I posted When Does Life Begin? about a month ago, covering the basics of the “core issue” of the abortion debate. Now I’ll get down to the details of this critical question. In the aforementioned post I compiled a short list of the different opinions of when personhood begins, and I’ll go through that list now.
· When the umbilical cord is cut
The idea behind this opinion is that the baby is just a part of the mother’s body. Therefore, until the baby is separated from the mother and no longer dependant on her, the baby isn’t a person. This idea is also the fundamental rallying cry behind the pro-abortion movement: a woman has the right to have control over her own body. Yes, of course she does.
The baby isn’t a part of her body.
The baby is connected to her mother’s body and dependant on her mother’s body. That isn’t the same thing. Basic genetics shows this. Everybody knows the equation: man + woman = baby. Woman =/= baby. The baby has her own unique set of genes. If woman = baby, everybody would be clones of everybody else. Being connected to the woman’s body has absolutely no connection to whether the baby is a person or not.
· When the baby breathes for the first time
Honestly, I don’t know what this is supposed to mean. What does breathing have to do with being a person? Dogs breathe, and that doesn’t mean they’re people. They’re alive and conscious, certainly, but they still aren’t people. Likewise, none-breathing, thinking, conscious, hearing human beings aren’t disqualified from being people because they don’t breathe. Drowning people aren’t disqualified from being human either.
· When the baby develops bones
The time I heard this opinion voiced, the woman explained her reasoning like this (paraphrasing): “I think that once you’re breaking bones to abort the baby, it’s just too far along to abort it.” I can understand her feelings behind this, but developed bones by themselves don’t really have any logical connections to personhood. (It isn’t clear exactly when this woman meant. The baby has fully developed bones at about week 29 gestation, which is probably when she meant, or perhaps a bit earlier, but the bone development begins at about week 4 gestation.) However, connected with other things that are already developed, it does make a strong case for personhood.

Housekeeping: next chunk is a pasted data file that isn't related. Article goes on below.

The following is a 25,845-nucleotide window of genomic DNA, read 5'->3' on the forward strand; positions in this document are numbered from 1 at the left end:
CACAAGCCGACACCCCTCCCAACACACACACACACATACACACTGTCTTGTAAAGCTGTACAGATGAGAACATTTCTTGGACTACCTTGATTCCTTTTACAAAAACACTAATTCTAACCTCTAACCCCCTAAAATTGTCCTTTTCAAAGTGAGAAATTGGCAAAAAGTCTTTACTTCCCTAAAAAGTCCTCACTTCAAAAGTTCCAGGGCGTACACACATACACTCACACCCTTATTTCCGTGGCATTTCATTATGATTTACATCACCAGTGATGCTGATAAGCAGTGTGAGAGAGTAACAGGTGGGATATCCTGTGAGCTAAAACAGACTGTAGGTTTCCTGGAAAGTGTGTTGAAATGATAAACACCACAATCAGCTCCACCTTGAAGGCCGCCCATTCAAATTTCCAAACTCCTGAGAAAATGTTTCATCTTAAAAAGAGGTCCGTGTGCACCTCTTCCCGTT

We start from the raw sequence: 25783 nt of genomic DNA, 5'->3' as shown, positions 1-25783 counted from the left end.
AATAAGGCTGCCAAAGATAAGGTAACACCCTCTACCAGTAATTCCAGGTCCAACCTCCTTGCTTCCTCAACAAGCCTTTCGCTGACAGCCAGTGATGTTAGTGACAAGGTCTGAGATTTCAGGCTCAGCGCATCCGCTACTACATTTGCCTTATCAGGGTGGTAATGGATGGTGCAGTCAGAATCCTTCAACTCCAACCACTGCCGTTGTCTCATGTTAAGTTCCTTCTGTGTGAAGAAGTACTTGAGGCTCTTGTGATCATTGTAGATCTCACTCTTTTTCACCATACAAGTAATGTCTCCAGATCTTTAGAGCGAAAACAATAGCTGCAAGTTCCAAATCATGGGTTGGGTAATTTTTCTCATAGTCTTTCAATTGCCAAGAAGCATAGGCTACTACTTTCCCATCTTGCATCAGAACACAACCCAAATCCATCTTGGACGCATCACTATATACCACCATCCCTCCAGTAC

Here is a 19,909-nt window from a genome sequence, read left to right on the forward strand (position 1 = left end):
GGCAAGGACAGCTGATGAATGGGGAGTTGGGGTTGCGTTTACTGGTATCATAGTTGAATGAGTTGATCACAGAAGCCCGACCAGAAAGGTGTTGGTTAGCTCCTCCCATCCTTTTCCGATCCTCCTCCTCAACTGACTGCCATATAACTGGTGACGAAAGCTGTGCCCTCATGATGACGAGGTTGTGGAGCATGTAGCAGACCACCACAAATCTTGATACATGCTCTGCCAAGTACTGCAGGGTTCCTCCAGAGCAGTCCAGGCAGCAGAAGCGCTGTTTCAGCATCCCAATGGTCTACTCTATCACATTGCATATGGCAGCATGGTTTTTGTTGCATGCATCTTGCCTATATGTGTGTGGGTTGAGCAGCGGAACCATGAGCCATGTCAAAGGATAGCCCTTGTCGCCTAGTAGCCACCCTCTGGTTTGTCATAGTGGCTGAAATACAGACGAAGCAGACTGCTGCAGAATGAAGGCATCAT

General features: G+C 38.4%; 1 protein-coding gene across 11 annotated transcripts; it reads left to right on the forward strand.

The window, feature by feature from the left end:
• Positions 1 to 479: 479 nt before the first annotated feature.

· When the baby is viable
This argument is irrelevant. When the baby is viable, she is able to survive outside the womb. The reasoning behind this also has to do with the argument that the baby is just a part of the woman’s body. However, when she’s able to live outside of the womb, then she must be her own person, right?
Let’s look at the most glaringly obvious obstacle to this reasoning. Science progresses. Would a twenty-three-week-old baby had survived back in the 1800s? Probably not. They can now. Were twenty-three-week-old babies less than people a few hundred years ago while they are people now? Or you could look at this argument disregarding science: if the baby can survive outside of the womb, without the help of science, then she is a person.
Lots of people are dependent on science for survival. Diseases, car crashes, disabilities. Does needing help from modern science degrade them as people? Of course not. Why then do we pin that “qualification” on unborn children?
Disregarding science entirely, people are dependent on other people. We all are. That’s part of being alive. We are dependent on others in some way shape or form as some time in our life. Like right after we are born. The twenty-three-week-old preemie is just as dependent on other people as the forty-week-old newborn. Sure, the preemie may need more intense care, but if you just left the forty-week newborn on the ground by himself he would die, just as the preemie would if left by herself.
I will continue breaking down these ideas in a few days. If you are interested, here is a detailed article about fetal development.
Images found via Google Images. No copyright infringement intended.